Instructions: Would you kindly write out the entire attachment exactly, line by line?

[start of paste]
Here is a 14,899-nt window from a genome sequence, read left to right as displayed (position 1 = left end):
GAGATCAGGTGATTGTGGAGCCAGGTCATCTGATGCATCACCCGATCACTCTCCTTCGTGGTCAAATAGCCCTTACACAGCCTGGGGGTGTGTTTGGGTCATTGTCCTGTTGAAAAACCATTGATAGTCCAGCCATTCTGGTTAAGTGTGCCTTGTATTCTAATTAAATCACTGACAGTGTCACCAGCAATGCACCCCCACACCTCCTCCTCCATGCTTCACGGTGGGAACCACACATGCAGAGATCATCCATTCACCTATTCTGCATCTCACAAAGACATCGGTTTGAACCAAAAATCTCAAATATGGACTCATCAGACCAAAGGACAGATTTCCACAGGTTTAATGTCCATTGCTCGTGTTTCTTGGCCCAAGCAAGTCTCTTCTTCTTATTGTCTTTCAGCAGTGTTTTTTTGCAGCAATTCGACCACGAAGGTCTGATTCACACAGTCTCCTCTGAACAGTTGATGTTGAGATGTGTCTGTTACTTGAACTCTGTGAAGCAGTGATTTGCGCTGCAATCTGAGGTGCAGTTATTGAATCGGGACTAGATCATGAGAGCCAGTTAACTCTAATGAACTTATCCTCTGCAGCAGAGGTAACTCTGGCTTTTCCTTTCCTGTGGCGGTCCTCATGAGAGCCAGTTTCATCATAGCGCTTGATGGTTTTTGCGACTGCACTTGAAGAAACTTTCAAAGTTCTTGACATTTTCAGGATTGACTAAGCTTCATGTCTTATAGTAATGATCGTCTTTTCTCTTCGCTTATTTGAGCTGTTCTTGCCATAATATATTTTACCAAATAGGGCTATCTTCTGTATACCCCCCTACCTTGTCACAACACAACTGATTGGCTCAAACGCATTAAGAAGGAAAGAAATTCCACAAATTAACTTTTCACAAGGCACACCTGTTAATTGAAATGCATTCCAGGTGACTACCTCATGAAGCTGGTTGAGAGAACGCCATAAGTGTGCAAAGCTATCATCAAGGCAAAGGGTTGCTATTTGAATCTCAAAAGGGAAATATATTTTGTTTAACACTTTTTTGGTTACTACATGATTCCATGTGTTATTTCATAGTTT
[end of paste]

Here is a 14,899-nt window from a genome sequence, read left to right as displayed (position 1 = left end):
GAGATCAGGTGATTGTGGAGCCAGGTCATCTGATGCATCACCCGATCACTCTCCTTCGTGGTCAAATAGCCCTTACACAGCCTGGGGGTGTGTTTGGGTCATTGTCCTGTTGAAAAACCATTGATAGTCCAGCCATTCTGGTTAAGTGTGCCTTGTATTCTAATTAAATCACTGACAGTGTCACCAGCAATGCACCCCCACACCTCCTCCTCCATGCTTCACGGTGGGAACCACACATGCAGAGATCATCCATTCACCTATTCTGCATCTCACAAAGACATCGGTTTGAACCAAAAATCTCAAATATGGACTCATCAGACCAAAGGACAGATTTCCACAGGTTTAATGTCCATTGCTCGTGTTTCTTGGCCCAAGCAAGTCTCTTCTTCTTATTGTCTTTCAGCAGTGTTTTTTTGCAGCAATTCGACCACGAAGGTCTGATTCACACAGTCTCCTCTGAACAGTTGATGTTGAGATGTGTCTGTTACTTGAACTCTGTGAAGCAGTGATTTGCGCTGCAATCTGAGGTGCAGTTATTGAATCGGGACTAGATCATGAGAGCCAGTTAACTCTAATGAACTTATCCTCTGCAGCAGAGGTAACTCTGGCTTTTCCTTTCCTGTGGCGGTCCTCATGAGAGCCAGTTTCATCATAGCGCTTGATGGTTTTTGCGACTGCACTTGAAGAAACTTTCAAAGTTCTTGACATTTTCAGGATTGACTAAGCTTCATGTCTTATAGTAATGATCGTCTTTTCTCTTCGCTTATTTGAGCTGTTCTTGCCATAATATATTTTACCAAATAGGGCTATCTTCTGTATACCCCCCTACCTTGTCACAACACAACTGATTGGCTCAAACGCATTAAGAAGGAAAGAAATTCCACAAATTAACTTTTCACAAGGCACACCTGTTAATTGAAATGCATTCCAGGTGACTACCTCATGAAGCTGGTTGAGAGAACGCCATAAGTGTGCAAAGCTATCATCAAGGCAAAGGGTTGCTATTTGAATCTCAAAAGGGAAATATATTTTGTTTAACACTTTTTTGGTTACTACATGATTCCATGTGTTATTTCATAGTTT